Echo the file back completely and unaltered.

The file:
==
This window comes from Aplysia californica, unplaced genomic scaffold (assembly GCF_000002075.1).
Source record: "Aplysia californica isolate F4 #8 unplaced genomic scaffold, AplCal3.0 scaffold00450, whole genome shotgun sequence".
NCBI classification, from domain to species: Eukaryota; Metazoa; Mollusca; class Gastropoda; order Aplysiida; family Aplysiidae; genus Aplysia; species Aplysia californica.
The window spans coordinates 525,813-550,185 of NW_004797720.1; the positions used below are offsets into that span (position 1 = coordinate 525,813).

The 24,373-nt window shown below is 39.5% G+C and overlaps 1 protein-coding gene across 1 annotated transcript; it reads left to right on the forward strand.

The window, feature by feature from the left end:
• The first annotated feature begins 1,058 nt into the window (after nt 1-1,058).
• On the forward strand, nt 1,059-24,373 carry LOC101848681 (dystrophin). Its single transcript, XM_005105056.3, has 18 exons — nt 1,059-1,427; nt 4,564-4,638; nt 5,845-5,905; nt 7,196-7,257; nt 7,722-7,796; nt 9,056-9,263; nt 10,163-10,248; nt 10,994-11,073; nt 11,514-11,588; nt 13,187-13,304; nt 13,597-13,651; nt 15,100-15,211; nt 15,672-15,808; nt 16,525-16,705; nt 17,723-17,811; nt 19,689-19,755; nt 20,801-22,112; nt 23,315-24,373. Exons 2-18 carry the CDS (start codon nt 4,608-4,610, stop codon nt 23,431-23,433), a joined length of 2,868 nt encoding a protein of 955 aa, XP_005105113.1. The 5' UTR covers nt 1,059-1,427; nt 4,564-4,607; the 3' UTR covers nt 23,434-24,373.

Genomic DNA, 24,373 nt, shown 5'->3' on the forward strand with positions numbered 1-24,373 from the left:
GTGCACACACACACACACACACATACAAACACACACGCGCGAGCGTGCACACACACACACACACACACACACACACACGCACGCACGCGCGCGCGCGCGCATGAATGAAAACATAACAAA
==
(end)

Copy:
This window comes from Aplysia californica, unplaced genomic scaffold (assembly GCF_000002075.1).
Source record: "Aplysia californica isolate F4 #8 unplaced genomic scaffold, AplCal3.0 scaffold00450, whole genome shotgun sequence".
NCBI classification, from domain to species: Eukaryota; Metazoa; Mollusca; class Gastropoda; order Aplysiida; family Aplysiidae; genus Aplysia; species Aplysia californica.
The window spans coordinates 525,813-550,185 of NW_004797720.1; the positions used below are offsets into that span (position 1 = coordinate 525,813).

The 24,373-nt window shown below is 39.5% G+C and overlaps 1 protein-coding gene across 1 annotated transcript; it reads left to right on the forward strand.

The window, feature by feature from the left end:
• The first annotated feature begins 1,058 nt into the window (after nt 1-1,058).
• On the forward strand, nt 1,059-24,373 carry LOC101848681 (dystrophin). Its single transcript, XM_005105056.3, has 18 exons — nt 1,059-1,427; nt 4,564-4,638; nt 5,845-5,905; nt 7,196-7,257; nt 7,722-7,796; nt 9,056-9,263; nt 10,163-10,248; nt 10,994-11,073; nt 11,514-11,588; nt 13,187-13,304; nt 13,597-13,651; nt 15,100-15,211; nt 15,672-15,808; nt 16,525-16,705; nt 17,723-17,811; nt 19,689-19,755; nt 20,801-22,112; nt 23,315-24,373. Exons 2-18 carry the CDS (start codon nt 4,608-4,610, stop codon nt 23,431-23,433), a joined length of 2,868 nt encoding a protein of 955 aa, XP_005105113.1. The 5' UTR covers nt 1,059-1,427; nt 4,564-4,607; the 3' UTR covers nt 23,434-24,373.

Genomic DNA, 24,373 nt, shown 5'->3' on the forward strand with positions numbered 1-24,373 from the left:
GTGCACACACACACACACACACATACAAACACACACGCGCGAGCGTGCACACACACACACACACACACACACACACACGCACGCACGCGCGCGCGCGCGCATGAATGAAAACATAACAAA